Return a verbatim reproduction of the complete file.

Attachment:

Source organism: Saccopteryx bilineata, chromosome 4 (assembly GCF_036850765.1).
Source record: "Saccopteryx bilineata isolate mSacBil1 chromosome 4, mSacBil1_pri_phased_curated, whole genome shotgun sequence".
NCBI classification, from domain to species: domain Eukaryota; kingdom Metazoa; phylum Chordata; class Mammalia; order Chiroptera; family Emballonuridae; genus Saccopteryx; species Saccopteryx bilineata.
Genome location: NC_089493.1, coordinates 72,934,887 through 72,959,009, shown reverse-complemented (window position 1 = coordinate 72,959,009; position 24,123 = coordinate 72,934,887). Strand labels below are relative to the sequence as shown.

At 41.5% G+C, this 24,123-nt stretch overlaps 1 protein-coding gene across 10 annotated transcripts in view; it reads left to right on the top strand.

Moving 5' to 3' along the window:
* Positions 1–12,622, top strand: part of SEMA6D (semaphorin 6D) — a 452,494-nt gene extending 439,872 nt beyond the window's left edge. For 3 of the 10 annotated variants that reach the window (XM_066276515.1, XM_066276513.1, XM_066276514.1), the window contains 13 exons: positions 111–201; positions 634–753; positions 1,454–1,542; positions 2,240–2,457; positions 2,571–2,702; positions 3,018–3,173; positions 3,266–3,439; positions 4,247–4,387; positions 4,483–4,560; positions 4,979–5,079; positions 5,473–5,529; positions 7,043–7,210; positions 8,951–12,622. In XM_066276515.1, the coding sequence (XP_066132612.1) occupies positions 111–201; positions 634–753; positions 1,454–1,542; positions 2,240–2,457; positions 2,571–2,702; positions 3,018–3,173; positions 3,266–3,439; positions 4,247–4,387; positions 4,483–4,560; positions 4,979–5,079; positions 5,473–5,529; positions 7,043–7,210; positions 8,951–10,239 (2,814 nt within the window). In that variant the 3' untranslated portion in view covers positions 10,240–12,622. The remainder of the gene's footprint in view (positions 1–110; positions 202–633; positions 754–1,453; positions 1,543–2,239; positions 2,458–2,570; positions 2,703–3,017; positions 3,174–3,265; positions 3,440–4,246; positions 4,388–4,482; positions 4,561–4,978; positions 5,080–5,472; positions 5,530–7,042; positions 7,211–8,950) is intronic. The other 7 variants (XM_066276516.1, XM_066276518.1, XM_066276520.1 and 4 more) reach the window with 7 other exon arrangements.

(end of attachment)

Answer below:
Source organism: Saccopteryx bilineata, chromosome 4 (assembly GCF_036850765.1).
Source record: "Saccopteryx bilineata isolate mSacBil1 chromosome 4, mSacBil1_pri_phased_curated, whole genome shotgun sequence".
NCBI classification, from domain to species: domain Eukaryota; kingdom Metazoa; phylum Chordata; class Mammalia; order Chiroptera; family Emballonuridae; genus Saccopteryx; species Saccopteryx bilineata.
Genome location: NC_089493.1, coordinates 72,934,887 through 72,959,009, shown reverse-complemented (window position 1 = coordinate 72,959,009; position 24,123 = coordinate 72,934,887). Strand labels below are relative to the sequence as shown.

At 41.5% G+C, this 24,123-nt stretch overlaps 1 protein-coding gene across 10 annotated transcripts in view; it reads left to right on the top strand.

Moving 5' to 3' along the window:
* Positions 1–12,622, top strand: part of SEMA6D (semaphorin 6D) — a 452,494-nt gene extending 439,872 nt beyond the window's left edge. For 3 of the 10 annotated variants that reach the window (XM_066276515.1, XM_066276513.1, XM_066276514.1), the window contains 13 exons: positions 111–201; positions 634–753; positions 1,454–1,542; positions 2,240–2,457; positions 2,571–2,702; positions 3,018–3,173; positions 3,266–3,439; positions 4,247–4,387; positions 4,483–4,560; positions 4,979–5,079; positions 5,473–5,529; positions 7,043–7,210; positions 8,951–12,622. In XM_066276515.1, the coding sequence (XP_066132612.1) occupies positions 111–201; positions 634–753; positions 1,454–1,542; positions 2,240–2,457; positions 2,571–2,702; positions 3,018–3,173; positions 3,266–3,439; positions 4,247–4,387; positions 4,483–4,560; positions 4,979–5,079; positions 5,473–5,529; positions 7,043–7,210; positions 8,951–10,239 (2,814 nt within the window). In that variant the 3' untranslated portion in view covers positions 10,240–12,622. The remainder of the gene's footprint in view (positions 1–110; positions 202–633; positions 754–1,453; positions 1,543–2,239; positions 2,458–2,570; positions 2,703–3,017; positions 3,174–3,265; positions 3,440–4,246; positions 4,388–4,482; positions 4,561–4,978; positions 5,080–5,472; positions 5,530–7,042; positions 7,211–8,950) is intronic. The other 7 variants (XM_066276516.1, XM_066276518.1, XM_066276520.1 and 4 more) reach the window with 7 other exon arrangements.